Keith David Watenpaugh, Bread from Stones: The Middle East and the Making of Modern Humanitarianism, Berkeley, University of California Press, 2015, 251p.

 

Reviewed by Gershon Shafir

Bread from Stones is very well thought out, written, and put together book, all the way from the evocative title, through the vast amount of original data collected in half a dozen languages in rarely tapped archives, to its eloquent and nuanced argumentation, all of it animated by the revulsion from the morally reprehensible genocide at its center but always from within the historians discerning perspective.

 

Professor Watenpaugh gives us a new chronology, the interwar period, a novel geographical focus, the shattered Ottoman Empire, and a new focus on the old victims, the Armenians. The Ottoman Empire already in the second half of the 19th century served as the site where Western humanitarian intervention, frequently in the service of imperial interests, was practiced. The books focus is on the intensification, as well as redefinition of humanitarian intervention as assistance to the genocides surviving trafficked and kidnapped Armenian women and children. This books also accomplishes what is widely urged but rarely accomplished the joint study of East and West. By focusing on the Eastern Mediterranean as a region of interaction between the Ottomans, their subjects, and the Western Great Powers, he shows it to be a site of cultural and humanitarian innovation. Finally, Professor Watenpaugh not only suggests an eye-opening parallel between the origins of humanitarianism and human rights, the former in response to the Armenian genocide, the letter in reaction to the Jewish Holocaust, but also connects them by pinpointing the mutual influence of humanitarianism and human rights. Though both partake in a common conception of shared humanity, eventually they diverged as to the proper way to address the systematic mass abuses of victim groups.

 

In Bread from Stones, Professor Watenpaugh has established a new and rigorous standard for the study of one of the defining moral economies and social imaginaries of our time, modern humanitarianism. To start with, he carefully separates the thread of humanitarianism as a phenomenon on its own right from nationalism and colonialism. He is also part of the new scholarly approach which refocuses the origins of human rights by emphasizing its relative novelty but gives additional depth to this view by highlighting the connection between the failures of humanitarianism and the growing attraction of human rights. Finally, he seeks to remove from the objects of humanitarian assistance the bland bureaucratic labels of refugee, sufferer, orphan, and, whenever possible, recognize their distinct voice and agency.

 

In particular, I appreciated his efforts to disentangle but not disconnecthumanitarianism from colonialism and nationalism (p. 3). Throughout the volume Watenpaugh demonstrates the emergence of humanitarianism as one strand of the secular, management-oriented, scientific, apolitical, bureaucratic, and professional ethos of Western liberalism. He, consequently, distinguishes between the dynamics and logics of colonialism and humanitarianism but remains sensitive to their manifold connections. While recognizing the novelty and distinctness of humanitarianism, he never overlooks the many forces by which it was buffeted, shaped, and used and consequently concludes that it was a minor force, mostly one of resistance. Though interwar humanitarianism sought to be apolitical and neutral, a substitute for politics, it was shaped by the major political forces of the age, and remained a bone of contention between western promises of universalism and the nationalist claims of the newly-formed Turkish state that it was unjustly singled out. Highlighting this tangled web, allows Professor Watenpaugh to shed light on the present day entrapments of humanitarianism by militarization and corporatization of humanitarian actions and intervention.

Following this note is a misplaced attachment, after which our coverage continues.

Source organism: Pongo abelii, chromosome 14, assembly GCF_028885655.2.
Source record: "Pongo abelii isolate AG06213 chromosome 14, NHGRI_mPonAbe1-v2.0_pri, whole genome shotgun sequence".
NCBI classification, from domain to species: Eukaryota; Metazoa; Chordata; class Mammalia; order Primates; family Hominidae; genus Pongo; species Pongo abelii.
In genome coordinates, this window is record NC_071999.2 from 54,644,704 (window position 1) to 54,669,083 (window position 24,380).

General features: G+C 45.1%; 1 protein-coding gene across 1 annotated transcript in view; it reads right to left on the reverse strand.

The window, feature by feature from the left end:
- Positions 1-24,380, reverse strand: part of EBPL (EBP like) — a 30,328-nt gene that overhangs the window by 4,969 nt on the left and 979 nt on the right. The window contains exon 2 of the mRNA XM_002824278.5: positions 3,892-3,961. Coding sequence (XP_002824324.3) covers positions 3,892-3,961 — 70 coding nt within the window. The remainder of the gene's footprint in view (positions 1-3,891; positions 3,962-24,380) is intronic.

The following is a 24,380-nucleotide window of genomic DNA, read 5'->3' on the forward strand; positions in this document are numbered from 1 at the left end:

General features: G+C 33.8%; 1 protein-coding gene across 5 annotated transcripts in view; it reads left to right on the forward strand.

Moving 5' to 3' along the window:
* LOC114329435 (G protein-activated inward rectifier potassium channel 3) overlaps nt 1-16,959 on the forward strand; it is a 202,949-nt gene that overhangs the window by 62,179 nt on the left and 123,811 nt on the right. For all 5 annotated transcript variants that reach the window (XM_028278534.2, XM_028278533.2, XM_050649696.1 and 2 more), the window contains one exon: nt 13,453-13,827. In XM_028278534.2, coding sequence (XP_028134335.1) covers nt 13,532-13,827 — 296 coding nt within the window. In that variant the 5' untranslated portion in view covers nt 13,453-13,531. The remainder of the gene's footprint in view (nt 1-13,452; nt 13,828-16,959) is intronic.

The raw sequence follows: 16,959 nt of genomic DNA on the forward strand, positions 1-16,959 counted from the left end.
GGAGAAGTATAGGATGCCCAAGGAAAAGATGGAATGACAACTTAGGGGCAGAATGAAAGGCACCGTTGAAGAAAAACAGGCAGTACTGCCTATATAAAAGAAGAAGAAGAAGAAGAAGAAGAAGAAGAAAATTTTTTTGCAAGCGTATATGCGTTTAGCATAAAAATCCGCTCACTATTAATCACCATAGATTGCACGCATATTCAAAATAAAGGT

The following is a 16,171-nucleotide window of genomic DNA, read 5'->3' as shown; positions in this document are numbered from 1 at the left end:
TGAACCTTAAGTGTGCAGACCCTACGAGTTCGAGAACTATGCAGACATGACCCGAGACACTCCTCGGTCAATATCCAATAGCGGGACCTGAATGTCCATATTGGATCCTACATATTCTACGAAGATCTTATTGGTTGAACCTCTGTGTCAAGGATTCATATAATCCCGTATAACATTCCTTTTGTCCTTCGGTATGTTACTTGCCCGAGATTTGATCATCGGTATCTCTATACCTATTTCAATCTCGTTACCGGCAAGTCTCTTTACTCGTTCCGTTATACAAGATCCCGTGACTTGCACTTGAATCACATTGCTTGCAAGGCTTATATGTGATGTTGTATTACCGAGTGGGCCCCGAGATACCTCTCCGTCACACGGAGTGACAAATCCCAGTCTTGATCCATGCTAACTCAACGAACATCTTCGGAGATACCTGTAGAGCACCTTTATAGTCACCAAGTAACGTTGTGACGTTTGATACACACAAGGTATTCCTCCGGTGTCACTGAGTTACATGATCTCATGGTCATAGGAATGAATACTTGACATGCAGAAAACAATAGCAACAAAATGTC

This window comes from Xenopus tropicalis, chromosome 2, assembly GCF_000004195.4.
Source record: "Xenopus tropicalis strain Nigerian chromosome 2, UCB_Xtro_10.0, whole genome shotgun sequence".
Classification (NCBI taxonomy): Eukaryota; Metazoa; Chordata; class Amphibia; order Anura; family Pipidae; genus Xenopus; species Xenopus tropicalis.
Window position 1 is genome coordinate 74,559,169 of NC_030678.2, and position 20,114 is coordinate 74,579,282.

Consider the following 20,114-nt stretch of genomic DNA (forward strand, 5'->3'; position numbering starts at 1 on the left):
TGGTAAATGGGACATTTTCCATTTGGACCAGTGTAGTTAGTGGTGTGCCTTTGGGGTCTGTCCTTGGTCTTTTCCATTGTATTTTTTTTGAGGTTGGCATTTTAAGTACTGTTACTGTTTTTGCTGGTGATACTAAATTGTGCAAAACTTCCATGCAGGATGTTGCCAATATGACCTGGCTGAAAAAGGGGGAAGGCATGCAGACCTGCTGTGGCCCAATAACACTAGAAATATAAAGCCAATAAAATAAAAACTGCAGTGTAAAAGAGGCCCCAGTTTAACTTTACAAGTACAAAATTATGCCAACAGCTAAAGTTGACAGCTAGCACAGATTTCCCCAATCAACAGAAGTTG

Watenpaugh not only disentangles humanitarianism from colonialism; he is at his best when he disentangles humanitarianism itself. Humanitarianism, as he demonstrates, is played out between the poles of universal compassion for the sufferer and the more selective, frequently sectarian, humanitarian imagination which allows the self-same sufferers either to be drawn into the circle of care or be denied care and even exposed to barbarism beyond imagination. Modern humanitarianism is, therefore, the unexpected offspring of genocide, an attempt to correct the inhumanity inflicted on genocide victims by repairing their humanity and communities. But the other pole of humanitarianism, its universalism is hardly simple compassion for the distant stranger; in fact, to view a group as deserving compassion, and therefore care, it first has to be unstrangered.

 

In sum, Bread from Stones offers a rich social and cultural overview in the service of a historical and intellectual genealogy of modern humanitarianism. The book serves up a complex narrative with many parts, each component articulated both on its own terms and as part of a larger picture.

 

 

Gershon Shafir is Professor of Sociology at the University of California, San Diego